In an on-demand world, businesses thrive on real-time data

Streaming data pipelines enable real-time analytics and rapid communication with connected devices—ultimately helping businesses take faster data-driven actions.

So many things today are available on demand. Rides, food, entertainment, clothing, and even dates can all be summoned with a few taps on a smartphone, almost instantaneously. But the same cannot often be said of data in business settings.

The weekly report is still a staple of the C-suite. Data dashboards are an improvement, but their data still generally takes time to refresh. Consequently, workers are left to analyze data that is a day or two old, if they’re lucky.

But this is starting to change as more businesses invest in streaming data pipelines. Streaming data enables a host of use cases, including real-time analytics and rapid communication with Internet of Things (IoT) devices, reflecting people’s expectations for up-to-date information.

“The world has changed,” says Mindy Ferguson, vice president, messaging and streaming, Amazon Web Services. “Think about how we used to sit down to watch the nightly news once a day. Now we have access to news around the clock. We expect to know when things happen in real time.”1

Streaming data enables enterprises to take faster data-driven actions. For example, credit card companies can monitor transactions in real time to identify fraud before payments process. Gaming companies can analyze customer behavior and make offers to players based on how they’re playing the game. Property managers can turn their buildings into smart offices that automatically adjust environment settings such as lights and temperature based on where people are at any given moment.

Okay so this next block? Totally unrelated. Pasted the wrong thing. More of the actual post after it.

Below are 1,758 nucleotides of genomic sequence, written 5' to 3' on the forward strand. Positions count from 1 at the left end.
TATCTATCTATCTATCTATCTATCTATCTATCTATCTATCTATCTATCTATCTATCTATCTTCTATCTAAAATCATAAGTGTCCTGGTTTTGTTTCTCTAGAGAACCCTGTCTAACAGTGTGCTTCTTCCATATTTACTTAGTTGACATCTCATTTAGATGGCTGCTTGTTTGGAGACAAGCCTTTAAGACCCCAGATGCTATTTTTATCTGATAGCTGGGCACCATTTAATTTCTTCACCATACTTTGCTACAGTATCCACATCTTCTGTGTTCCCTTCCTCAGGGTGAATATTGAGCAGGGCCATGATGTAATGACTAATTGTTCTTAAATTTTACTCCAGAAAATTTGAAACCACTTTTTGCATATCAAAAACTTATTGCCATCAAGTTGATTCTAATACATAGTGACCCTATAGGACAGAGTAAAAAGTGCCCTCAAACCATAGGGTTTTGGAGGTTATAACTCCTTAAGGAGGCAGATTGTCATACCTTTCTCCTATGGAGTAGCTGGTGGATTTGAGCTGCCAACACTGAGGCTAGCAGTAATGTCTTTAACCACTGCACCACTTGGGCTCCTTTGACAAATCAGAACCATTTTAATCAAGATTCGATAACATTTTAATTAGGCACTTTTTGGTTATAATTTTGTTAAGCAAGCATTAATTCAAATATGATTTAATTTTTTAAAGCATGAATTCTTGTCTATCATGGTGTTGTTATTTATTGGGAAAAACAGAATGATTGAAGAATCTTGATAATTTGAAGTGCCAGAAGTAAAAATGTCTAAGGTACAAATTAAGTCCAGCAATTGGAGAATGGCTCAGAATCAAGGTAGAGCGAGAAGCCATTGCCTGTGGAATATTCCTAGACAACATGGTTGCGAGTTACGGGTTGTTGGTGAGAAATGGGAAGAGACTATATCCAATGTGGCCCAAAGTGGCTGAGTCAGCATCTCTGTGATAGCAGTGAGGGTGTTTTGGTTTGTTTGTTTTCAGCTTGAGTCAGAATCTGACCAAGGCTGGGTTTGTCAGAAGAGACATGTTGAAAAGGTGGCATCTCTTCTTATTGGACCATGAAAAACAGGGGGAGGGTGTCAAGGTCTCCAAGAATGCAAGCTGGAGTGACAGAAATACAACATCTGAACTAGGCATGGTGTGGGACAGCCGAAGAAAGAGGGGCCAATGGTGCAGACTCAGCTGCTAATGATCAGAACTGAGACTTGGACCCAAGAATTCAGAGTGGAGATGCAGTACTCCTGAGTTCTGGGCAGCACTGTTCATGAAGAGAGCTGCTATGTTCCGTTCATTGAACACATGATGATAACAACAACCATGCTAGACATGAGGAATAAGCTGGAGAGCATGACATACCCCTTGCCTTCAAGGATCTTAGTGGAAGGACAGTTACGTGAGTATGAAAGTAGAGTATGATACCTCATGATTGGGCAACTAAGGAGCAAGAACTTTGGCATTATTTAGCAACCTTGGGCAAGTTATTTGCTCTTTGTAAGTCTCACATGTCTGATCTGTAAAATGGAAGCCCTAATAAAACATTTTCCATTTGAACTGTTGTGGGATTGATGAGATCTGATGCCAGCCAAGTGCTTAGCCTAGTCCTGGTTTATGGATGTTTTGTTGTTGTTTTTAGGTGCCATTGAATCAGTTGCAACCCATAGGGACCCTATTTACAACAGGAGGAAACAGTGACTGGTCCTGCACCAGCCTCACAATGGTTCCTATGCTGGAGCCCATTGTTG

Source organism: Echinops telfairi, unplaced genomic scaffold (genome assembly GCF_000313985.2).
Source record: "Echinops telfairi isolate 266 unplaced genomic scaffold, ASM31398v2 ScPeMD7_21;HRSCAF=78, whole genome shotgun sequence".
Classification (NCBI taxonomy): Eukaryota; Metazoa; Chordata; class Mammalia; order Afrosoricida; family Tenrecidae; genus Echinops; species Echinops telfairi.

IoT is another major use case for streaming data. As enterprises add more connected devices to their networks, the volume of data generated increases substantially. Particularly, when devices are deployed to the field, that data is most valuable nearest to the time it was generated.

Streaming data pipelines help move data from connected devices across multiple sources to centralized repositories where it can be better leveraged, ensuring that users are working with the freshest information possible. Data lakes are one such repository of raw data. They utilize streaming data to support use cases such as business intelligence, analytics, and reporting, enabling applications such as predictive maintenance, environmental monitoring, and smart city management.

“Streaming and messaging services bring life to those real-time use cases,” Ferguson says. “It’s how people bring data into their applications. The advantage is being able to bring it in once, use it across your organization, and put it to use before the value of that data diminishes.”

Ferguson expects streaming data—and the real-time analytics use cases it supports—to become a strategic imperative for most businesses in the coming years, and eventually become a core technology. Data volumes and the velocity at which data is created are only increasing, and other tech initiatives are going to increase the demand for fresh data. This may put pressure on executives to develop a roadmap for making streaming data a bigger part of their operations. It may also impact the way they hire and train people, as well as how they decide which projects to fund.

For example, AI requires huge volumes of training data, and the more recent the data is, the more accurate a model will be. Streaming data could play a role in enterprises’ AI goals. As organizations look to expand their use of generative AI, this capability could be game-changing. By combining streaming data with large language models, organizations can extract meaningful patterns and trends from large volumes of data as it arrives. This powerful combination can be used for sentiment analysis, anomaly detection, topic classification, intelligent chatbots, and real-time translations, among other use cases.

“Anything outside of using real-time data becomes very frustrating for the end consumer and feels unnatural now,” Ferguson says. “Having real-time data always available is becoming an expectation for customers. It’s the world we’re living in.”

Mike Bechtel

United States


  1. Mindy Ferguson (vice president, messaging and streaming, Amazon Web Services), interview, July 11, 2023.

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Cover image by: Sofia Sergi